It was a warm Tuesday evening in March; we were seated around the dining table. Which was in bad taste because I had been fasting for five days in preparation for my “deliverance.” You see, where I come from, we believe that when a demon lives inside a person (as was the accusation in my case) it survives on the food and water they eat. So to weaken the demon the possessed fasts until the day the prophet calls upon the power of God to cast out the demon. The prophet was considered a specialist in the demonic; a physician with a god-given ability to heal ungodly ailments. And this Tuesday, the seventh of the third month, was marked as the day of casting out my demon, the day of my deliverance.
The prophet had a notebook with him, ready to document my confession. I looked at him, my mind as empty as my stomach. I was done fighting, justifying and reasoning. I was ready to embrace the accusations. I was even ready to point out the places around the house where I had supposedly buried charms to make my stepfather’s business fail, and to block his blessings.
“Witchcraft is a disease, you know?” the prophet said.
I nodded avoiding eye contact, an act I now consider a bad idea. I played into his theory. Beside the fact that some woman—a complete stranger—had a vision of me strangling her in her sleep and my stepfather’s uneasiness when we locked eyes, the prophet had no other proof.
“Your mother is worried about you,” he added. “She’s been crying at Sister Agnes’s house the whole day. Please, let me help you.”
Something tore inside me. I realised even my own mother believed the prophet, everybody believed him! I had no one in my corner.
He grabbed my left hand, now curled in a fist. I was fighting the army of ants inside my throat. They were there, I felt them. They were his voice, his perfume. They were the way his nails shone under the fluorescent light that weighed on him like an open sky. I felt the ants running, trying to escape the magnifying glass of my inevitable fate. My mouth tasted like a desert and my lips felt like dusty rocks. My heart, a djembe drum.
“Do you want your mother to suffer?”
This time I looked at him and felt my lips crunch into a “No.” It slithered out of my mouth like drool. My nonchalance was slowly being replaced with a deep hurt. And although my sixteen-year-old brain switched to man-don’t-cry mode, the avalanche inside my chest roared down my face. I had lost. I was demon possessed. I was an agent of satan. I was diseased. I was a nocturnal element being brought into the light by an officer of god.
He didn’t try to stop my crying. Instead, he stared diligently; with his left hand he wrote the letters J-E-S-U-S in his red notebook then stared again, waiting. However, not for long. He cleared his throat, let go of my fist and asked if I had anything against the church.
I shook my head.
“Do you have anything against me?”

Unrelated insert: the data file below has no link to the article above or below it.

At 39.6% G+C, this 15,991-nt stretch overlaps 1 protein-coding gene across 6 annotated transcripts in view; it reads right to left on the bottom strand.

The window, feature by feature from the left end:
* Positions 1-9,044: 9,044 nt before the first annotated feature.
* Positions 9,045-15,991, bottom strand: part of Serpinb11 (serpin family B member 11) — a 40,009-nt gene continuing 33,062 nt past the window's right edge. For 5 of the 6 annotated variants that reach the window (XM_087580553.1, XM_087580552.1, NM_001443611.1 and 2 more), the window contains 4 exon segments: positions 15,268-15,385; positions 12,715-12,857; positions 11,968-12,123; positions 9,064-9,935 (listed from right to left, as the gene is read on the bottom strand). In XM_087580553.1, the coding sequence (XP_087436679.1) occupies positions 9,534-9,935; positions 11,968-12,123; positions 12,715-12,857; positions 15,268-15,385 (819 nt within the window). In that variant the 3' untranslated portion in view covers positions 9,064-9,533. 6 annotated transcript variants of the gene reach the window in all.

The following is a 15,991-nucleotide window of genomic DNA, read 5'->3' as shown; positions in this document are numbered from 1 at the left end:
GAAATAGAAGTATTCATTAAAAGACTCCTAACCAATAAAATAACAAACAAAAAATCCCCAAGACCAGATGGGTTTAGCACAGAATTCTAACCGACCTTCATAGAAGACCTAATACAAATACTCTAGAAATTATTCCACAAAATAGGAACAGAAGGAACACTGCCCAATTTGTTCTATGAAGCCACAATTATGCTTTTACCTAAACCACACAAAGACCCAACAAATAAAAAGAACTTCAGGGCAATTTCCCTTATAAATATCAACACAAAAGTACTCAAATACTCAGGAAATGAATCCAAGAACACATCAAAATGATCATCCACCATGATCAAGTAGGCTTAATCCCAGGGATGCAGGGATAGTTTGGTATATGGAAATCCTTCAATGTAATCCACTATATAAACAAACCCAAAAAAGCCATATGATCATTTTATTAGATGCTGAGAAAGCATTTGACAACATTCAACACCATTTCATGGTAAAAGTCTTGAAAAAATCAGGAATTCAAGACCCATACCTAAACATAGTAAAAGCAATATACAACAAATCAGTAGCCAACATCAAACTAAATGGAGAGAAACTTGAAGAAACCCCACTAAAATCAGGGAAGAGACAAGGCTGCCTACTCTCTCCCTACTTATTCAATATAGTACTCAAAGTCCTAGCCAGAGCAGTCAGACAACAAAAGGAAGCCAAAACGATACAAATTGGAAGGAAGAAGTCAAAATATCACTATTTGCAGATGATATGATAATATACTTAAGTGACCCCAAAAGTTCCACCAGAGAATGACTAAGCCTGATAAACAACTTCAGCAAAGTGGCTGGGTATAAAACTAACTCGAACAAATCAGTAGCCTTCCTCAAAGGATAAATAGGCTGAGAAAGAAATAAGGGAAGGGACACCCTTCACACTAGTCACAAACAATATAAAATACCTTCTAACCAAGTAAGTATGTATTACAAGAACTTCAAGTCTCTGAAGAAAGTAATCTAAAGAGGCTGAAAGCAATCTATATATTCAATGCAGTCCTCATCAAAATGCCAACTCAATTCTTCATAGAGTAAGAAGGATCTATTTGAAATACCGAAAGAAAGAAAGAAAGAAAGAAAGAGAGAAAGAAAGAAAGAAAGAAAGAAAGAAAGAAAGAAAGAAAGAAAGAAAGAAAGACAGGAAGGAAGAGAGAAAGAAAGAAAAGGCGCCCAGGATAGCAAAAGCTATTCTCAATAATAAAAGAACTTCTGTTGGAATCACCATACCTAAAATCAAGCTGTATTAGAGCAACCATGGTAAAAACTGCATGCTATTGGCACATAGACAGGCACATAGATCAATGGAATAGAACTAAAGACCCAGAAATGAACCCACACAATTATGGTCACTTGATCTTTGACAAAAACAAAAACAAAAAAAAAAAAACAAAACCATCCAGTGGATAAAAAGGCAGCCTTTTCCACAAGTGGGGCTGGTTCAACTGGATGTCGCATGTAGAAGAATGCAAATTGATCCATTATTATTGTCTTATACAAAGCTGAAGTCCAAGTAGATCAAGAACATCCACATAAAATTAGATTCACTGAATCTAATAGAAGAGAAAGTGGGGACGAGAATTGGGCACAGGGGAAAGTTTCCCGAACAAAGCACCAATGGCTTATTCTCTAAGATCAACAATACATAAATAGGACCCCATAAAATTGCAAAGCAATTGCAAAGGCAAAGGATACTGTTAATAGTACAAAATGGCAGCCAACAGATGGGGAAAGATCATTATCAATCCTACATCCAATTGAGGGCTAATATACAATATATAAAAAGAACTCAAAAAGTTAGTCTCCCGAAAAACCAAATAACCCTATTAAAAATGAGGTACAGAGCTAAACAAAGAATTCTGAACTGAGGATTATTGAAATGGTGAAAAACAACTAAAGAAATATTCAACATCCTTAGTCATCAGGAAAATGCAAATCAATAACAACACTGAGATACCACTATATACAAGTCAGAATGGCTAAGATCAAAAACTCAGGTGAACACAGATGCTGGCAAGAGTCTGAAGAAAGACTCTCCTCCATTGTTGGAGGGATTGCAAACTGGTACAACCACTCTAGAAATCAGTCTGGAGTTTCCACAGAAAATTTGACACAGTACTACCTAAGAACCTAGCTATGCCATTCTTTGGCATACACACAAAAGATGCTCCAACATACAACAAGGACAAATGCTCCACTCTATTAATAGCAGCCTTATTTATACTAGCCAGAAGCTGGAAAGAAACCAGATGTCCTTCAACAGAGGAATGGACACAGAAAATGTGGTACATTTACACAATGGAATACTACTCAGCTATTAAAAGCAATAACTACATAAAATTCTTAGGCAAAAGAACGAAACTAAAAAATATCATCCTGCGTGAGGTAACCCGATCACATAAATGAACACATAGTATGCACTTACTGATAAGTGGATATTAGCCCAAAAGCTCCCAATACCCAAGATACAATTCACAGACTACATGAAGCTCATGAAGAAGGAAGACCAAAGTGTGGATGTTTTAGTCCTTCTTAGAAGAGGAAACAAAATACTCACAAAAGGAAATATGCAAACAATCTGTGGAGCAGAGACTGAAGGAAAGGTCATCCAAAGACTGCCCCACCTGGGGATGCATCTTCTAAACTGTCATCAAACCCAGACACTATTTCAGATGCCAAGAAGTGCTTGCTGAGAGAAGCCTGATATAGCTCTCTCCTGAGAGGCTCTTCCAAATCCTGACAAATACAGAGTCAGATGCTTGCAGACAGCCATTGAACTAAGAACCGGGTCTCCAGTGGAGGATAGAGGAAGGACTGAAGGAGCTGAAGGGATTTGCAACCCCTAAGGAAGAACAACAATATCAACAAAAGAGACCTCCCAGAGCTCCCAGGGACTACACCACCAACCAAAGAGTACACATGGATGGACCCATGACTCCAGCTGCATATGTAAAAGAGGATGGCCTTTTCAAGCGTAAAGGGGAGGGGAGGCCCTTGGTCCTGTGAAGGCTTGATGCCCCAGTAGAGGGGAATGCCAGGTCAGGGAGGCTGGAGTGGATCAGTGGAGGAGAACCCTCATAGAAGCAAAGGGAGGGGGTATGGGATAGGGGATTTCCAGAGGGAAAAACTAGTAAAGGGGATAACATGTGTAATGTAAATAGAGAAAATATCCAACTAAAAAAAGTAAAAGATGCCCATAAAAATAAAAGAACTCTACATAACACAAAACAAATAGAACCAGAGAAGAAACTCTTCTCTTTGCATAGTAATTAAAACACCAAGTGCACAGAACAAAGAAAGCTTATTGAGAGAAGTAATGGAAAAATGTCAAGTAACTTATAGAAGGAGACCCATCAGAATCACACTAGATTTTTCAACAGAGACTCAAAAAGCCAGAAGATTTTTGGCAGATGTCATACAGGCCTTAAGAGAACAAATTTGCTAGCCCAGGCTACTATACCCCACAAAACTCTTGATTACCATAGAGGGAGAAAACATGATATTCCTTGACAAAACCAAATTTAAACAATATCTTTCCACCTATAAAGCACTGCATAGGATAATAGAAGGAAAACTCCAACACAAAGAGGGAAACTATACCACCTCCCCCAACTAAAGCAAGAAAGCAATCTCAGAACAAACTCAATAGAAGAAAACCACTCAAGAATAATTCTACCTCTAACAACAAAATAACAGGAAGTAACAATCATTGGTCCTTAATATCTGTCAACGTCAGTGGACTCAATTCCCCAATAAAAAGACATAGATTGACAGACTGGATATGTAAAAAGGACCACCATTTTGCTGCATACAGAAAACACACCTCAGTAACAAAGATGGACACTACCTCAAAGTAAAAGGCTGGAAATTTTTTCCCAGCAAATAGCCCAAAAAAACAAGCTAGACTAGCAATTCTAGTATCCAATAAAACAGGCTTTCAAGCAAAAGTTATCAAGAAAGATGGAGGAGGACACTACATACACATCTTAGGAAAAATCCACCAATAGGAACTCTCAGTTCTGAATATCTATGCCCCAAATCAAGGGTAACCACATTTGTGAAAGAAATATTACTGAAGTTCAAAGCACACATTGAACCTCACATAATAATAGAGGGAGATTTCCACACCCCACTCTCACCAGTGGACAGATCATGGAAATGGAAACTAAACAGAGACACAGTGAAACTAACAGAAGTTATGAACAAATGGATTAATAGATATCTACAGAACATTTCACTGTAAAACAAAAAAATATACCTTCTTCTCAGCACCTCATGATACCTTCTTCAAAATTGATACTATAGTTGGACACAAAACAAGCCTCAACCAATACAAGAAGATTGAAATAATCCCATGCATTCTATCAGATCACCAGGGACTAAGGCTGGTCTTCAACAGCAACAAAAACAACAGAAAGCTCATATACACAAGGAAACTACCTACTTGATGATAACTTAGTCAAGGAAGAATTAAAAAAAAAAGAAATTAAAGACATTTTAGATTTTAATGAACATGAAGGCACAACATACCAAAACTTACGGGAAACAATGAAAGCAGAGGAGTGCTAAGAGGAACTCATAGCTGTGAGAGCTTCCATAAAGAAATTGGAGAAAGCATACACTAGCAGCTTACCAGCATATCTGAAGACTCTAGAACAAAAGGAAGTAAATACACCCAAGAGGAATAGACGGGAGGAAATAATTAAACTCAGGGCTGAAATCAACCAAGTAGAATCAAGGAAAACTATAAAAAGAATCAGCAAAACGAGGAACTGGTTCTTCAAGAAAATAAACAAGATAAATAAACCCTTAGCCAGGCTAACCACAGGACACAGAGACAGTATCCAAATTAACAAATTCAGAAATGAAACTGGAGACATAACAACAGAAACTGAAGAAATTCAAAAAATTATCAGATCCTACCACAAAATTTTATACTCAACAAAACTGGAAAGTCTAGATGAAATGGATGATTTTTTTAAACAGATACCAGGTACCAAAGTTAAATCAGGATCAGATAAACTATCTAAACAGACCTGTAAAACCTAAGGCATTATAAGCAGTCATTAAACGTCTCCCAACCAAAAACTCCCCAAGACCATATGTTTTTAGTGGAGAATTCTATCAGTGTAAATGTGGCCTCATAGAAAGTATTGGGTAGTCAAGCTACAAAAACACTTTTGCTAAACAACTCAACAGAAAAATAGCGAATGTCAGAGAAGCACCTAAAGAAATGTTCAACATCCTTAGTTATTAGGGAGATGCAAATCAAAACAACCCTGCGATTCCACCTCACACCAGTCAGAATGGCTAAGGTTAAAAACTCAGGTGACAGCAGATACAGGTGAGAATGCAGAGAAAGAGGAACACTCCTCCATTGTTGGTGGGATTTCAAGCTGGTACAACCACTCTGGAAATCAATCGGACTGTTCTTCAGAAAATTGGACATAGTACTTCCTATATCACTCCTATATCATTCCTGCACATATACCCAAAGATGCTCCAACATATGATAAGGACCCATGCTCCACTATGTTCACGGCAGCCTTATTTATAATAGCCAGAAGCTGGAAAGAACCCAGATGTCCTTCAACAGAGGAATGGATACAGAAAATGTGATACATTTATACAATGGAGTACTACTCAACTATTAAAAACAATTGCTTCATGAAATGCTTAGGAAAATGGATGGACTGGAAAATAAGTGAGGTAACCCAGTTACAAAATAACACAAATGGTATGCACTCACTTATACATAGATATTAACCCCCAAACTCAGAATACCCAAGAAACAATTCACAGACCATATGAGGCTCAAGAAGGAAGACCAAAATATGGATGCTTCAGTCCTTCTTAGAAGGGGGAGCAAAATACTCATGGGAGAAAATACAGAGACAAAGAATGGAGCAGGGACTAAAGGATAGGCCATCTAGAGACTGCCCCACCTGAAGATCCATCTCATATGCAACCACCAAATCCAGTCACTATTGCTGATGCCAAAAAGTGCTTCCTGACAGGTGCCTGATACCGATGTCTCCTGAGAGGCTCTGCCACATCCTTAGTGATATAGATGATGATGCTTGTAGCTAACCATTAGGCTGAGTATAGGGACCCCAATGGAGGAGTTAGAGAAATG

I shook my head. He frowned.
(By that he meant stepfather.) I did have something against him, yes. I resented that I was expected to respect him despite him trying his best to inspire the opposite. I shook my head once more, but my neck cracked. Both the prophet and I knew the truth.
I didn’t bewitch my stepfather. I didn’t know how to. Did I wish I could? Maybe. Maybe I wished I could cast an accountability spell on him. But there I was, forced to confess because not confessing made life unbearable. So my tongue loosened even as my mind raged: I am not into magic; I am not possessed! I am human. A child accused of witchcraft; a condition more stigmatising than AIDS. Because this is how it’s done in Congo: you look at the wrong guy the wrong way and you’re burned at the stake. I was angry no one was there to defend me, no one was there to deem me righteous, no one to diagnose me otherwise.
My hurt turned to an anger predestined to dwindle and become evidence of my witchcraft. I wanted it over. I gave him something. I agreed to everything. I couldn’t wait for him to yell in tongues and declare me healed.
“How many agents have you recruited in the church?”
Without thinking and almost catatonically I said, “Three.”
“How long have been practicing witchcraft?”
My chest swelled again. This time though, my sixteen-year-old brain pumped pride like a vaccine through my veins and I knew how to deal with the avalanche.
“Thank you Jesus,” he whispered.
The relief on his face sickened me. He had his confession; and I was done for.
“My son, God loves you and has a plan for your life! Please stand.”
He was a short, beautiful man with ironic lines under his eyes. They sat heavy on his cheeks; for a moment thinking his face became the product of years of self-gratification and a folie de grandeur only a prophet would inspire. He wrote a few more lines in his notebook—he wrote throughout his visit—then stood before me, stretched his arm and began to cast out my demon.
[Six years later I came across Harper Lee’s To Kill A Mockingbird. I didn’t enjoy it much but I remembered Tom Robinson. It’s possible to die for a sin you didn’t commit. And although I survived this ordeal, something inside of me died. It died with every “I command you to release this child!” It died with every “Thank you, Lord.” My innocence died.]
And yes, I fell to the ground! Giving the best performance of my life. I was “touched” by divine forces and the warm hands of “salvation.” I lay there pretending to be groggy and pretending to be delivered. I lay under the weight of the lies and the death religion inflicted on me; I was cast out forever.
Loic Ekingais a Congolese (DRC) born amateur poet and writer currently residing in South Africa. His work focuses on his experience of the human condition and memories of his childhood in his native country. Some of his poems have been published by Kalahari Review.